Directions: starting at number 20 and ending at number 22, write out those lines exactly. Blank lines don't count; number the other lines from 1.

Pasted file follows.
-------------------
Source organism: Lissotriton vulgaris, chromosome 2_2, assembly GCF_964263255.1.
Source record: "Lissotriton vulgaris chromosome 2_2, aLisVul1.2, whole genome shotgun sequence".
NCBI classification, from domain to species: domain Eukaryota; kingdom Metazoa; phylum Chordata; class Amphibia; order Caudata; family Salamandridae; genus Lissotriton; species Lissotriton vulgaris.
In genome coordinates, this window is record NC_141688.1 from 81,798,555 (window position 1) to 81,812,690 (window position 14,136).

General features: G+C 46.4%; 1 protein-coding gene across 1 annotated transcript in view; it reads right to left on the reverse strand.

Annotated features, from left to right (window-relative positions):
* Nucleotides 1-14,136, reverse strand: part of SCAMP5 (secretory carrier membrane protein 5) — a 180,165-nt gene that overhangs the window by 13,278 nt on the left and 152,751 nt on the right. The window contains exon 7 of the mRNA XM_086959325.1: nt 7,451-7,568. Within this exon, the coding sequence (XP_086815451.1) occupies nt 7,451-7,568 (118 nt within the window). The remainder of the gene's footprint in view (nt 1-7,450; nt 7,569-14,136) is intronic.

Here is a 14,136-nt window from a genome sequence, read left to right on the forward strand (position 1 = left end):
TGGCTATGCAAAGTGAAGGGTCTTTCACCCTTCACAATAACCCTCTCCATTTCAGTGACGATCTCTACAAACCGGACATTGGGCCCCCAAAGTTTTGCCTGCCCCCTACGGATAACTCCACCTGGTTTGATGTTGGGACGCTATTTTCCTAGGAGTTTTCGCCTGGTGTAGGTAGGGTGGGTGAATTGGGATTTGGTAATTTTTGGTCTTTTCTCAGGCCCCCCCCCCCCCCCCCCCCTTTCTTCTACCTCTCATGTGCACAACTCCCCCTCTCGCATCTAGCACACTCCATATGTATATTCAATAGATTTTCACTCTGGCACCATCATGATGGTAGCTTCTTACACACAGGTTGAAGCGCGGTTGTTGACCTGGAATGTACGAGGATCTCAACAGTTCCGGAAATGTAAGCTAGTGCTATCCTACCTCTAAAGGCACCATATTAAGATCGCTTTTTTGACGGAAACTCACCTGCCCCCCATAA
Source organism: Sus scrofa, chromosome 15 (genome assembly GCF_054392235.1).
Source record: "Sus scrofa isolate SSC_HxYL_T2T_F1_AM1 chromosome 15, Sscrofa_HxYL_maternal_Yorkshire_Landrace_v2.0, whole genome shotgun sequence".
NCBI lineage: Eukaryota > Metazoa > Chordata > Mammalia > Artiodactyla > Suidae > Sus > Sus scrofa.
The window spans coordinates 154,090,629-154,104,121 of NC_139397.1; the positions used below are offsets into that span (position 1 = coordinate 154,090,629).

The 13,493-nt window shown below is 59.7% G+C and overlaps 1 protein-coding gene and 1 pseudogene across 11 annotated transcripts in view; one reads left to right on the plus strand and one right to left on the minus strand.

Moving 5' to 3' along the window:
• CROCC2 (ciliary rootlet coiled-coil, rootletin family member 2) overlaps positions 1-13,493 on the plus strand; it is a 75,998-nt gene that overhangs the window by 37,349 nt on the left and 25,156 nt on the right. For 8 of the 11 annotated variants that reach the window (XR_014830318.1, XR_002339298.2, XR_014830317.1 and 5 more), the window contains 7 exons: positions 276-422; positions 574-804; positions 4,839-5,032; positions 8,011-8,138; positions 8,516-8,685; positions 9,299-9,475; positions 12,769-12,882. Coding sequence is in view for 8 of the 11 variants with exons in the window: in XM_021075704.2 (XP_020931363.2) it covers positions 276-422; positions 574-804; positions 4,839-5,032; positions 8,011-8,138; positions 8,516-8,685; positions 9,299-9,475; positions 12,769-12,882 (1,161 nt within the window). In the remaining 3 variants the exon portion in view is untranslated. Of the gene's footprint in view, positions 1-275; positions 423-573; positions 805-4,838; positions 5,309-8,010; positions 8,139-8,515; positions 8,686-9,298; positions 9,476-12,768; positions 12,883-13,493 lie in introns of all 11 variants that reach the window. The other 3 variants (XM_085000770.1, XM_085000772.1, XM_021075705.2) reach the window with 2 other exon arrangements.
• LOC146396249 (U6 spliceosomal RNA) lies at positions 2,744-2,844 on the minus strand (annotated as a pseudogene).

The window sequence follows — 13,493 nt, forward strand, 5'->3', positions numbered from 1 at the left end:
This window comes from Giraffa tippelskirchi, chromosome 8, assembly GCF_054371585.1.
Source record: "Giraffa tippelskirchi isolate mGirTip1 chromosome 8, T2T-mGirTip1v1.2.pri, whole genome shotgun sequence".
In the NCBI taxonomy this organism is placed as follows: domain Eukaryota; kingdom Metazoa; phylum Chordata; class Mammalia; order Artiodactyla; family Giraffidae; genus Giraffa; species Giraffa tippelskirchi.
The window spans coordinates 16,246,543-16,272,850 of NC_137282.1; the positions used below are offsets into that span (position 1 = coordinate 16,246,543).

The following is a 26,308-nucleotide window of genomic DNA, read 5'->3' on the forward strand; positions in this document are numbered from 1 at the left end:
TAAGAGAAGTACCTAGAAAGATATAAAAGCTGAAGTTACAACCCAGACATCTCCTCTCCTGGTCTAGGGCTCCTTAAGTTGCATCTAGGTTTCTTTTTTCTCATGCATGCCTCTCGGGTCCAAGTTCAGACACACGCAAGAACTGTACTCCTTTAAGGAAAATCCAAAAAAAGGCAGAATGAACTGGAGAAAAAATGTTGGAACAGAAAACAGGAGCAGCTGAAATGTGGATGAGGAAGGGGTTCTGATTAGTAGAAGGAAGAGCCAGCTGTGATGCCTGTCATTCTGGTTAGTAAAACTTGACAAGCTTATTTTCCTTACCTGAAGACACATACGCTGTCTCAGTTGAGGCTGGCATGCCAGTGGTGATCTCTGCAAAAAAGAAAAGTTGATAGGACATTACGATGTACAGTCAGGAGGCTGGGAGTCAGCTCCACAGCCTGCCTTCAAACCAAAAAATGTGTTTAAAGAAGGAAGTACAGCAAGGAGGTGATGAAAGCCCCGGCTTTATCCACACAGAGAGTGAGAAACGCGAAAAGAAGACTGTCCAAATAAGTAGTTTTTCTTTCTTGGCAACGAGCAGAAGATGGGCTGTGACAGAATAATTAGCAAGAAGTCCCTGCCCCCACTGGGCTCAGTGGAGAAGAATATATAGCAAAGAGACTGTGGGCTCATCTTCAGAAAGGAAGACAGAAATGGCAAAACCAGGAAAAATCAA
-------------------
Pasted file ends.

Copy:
Source record: "Giraffa tippelskirchi isolate mGirTip1 chromosome 8, T2T-mGirTip1v1.2.pri, whole genome shotgun sequence".
In the NCBI taxonomy this organism is placed as follows: domain Eukaryota; kingdom Metazoa; phylum Chordata; class Mammalia; order Artiodactyla; family Giraffidae; genus Giraffa; species Giraffa tippelskirchi.
The window spans coordinates 16,246,543-16,272,850 of NC_137282.1; the positions used below are offsets into that span (position 1 = coordinate 16,246,543).